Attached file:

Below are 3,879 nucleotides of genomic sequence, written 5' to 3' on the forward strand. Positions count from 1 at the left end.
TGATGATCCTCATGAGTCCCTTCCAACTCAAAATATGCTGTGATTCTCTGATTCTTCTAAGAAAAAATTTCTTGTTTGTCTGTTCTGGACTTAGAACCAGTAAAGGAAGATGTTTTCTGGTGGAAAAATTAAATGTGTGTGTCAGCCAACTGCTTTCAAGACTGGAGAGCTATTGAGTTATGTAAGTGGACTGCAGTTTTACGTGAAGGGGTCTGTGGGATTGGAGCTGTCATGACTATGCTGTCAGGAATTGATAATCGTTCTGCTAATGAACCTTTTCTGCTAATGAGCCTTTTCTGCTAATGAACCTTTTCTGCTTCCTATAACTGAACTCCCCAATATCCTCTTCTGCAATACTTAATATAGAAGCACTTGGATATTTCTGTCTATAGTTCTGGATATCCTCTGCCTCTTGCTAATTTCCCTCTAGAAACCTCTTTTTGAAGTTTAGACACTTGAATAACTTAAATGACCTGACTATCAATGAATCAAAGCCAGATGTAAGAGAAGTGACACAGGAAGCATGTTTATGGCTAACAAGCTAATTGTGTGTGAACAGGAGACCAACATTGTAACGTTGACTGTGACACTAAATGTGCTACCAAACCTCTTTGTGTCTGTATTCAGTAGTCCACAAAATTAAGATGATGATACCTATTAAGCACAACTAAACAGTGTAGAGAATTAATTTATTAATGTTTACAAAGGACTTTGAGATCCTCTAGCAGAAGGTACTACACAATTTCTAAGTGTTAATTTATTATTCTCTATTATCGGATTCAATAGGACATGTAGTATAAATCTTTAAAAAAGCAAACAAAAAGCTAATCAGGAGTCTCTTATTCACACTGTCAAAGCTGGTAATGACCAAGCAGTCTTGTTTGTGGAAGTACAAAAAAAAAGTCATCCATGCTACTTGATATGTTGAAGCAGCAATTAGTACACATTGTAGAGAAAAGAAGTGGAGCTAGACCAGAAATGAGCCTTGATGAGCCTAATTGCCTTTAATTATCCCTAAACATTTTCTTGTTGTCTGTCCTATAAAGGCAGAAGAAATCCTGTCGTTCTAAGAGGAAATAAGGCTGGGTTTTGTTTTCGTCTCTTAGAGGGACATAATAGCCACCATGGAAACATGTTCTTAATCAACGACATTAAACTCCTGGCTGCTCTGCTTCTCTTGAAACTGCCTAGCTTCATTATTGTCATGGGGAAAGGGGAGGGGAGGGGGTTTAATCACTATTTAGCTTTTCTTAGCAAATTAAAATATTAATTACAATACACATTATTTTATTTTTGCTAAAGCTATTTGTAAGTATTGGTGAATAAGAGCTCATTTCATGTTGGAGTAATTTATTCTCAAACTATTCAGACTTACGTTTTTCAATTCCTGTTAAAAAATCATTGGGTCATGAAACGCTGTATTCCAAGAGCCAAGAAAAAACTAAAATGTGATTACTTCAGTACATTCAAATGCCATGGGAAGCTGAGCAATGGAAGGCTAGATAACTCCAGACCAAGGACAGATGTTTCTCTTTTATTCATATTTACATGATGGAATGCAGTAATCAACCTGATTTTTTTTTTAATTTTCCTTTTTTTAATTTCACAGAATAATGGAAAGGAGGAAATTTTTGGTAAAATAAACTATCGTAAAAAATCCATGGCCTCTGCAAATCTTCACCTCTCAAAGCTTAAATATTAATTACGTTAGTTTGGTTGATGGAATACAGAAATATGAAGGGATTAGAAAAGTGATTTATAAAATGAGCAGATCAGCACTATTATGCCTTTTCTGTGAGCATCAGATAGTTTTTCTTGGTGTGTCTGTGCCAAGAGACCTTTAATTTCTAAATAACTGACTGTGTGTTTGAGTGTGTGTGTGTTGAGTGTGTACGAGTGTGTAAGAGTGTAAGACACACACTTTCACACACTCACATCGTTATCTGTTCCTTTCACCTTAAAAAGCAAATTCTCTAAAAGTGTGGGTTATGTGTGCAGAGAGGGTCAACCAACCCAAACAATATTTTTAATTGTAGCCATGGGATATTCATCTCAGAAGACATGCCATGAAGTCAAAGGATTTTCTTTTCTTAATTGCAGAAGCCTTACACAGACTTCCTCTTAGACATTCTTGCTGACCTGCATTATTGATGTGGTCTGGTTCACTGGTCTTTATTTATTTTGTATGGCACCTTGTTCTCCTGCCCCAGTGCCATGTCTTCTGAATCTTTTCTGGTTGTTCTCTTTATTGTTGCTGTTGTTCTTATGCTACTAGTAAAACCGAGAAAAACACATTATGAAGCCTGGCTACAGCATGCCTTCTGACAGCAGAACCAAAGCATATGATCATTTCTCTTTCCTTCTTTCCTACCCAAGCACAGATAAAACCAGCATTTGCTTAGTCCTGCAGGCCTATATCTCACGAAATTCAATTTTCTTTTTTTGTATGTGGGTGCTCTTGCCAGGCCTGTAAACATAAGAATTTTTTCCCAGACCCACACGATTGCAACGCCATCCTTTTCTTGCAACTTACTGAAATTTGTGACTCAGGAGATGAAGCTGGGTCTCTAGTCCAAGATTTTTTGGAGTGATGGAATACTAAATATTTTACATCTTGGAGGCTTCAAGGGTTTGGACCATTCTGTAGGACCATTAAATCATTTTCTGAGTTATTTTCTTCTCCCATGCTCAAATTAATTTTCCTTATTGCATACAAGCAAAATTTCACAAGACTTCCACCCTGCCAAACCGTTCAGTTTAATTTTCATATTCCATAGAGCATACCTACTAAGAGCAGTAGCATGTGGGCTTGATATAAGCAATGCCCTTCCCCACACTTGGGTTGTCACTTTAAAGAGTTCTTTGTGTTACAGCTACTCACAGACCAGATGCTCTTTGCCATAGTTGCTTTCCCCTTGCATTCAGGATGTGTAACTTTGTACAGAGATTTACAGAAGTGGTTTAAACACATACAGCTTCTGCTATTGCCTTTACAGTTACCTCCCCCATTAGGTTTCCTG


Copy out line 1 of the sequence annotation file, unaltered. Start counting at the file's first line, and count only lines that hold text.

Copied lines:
Below are 3,879 nucleotides of genomic sequence, written 5' to 3' on the forward strand. Positions count from 1 at the left end.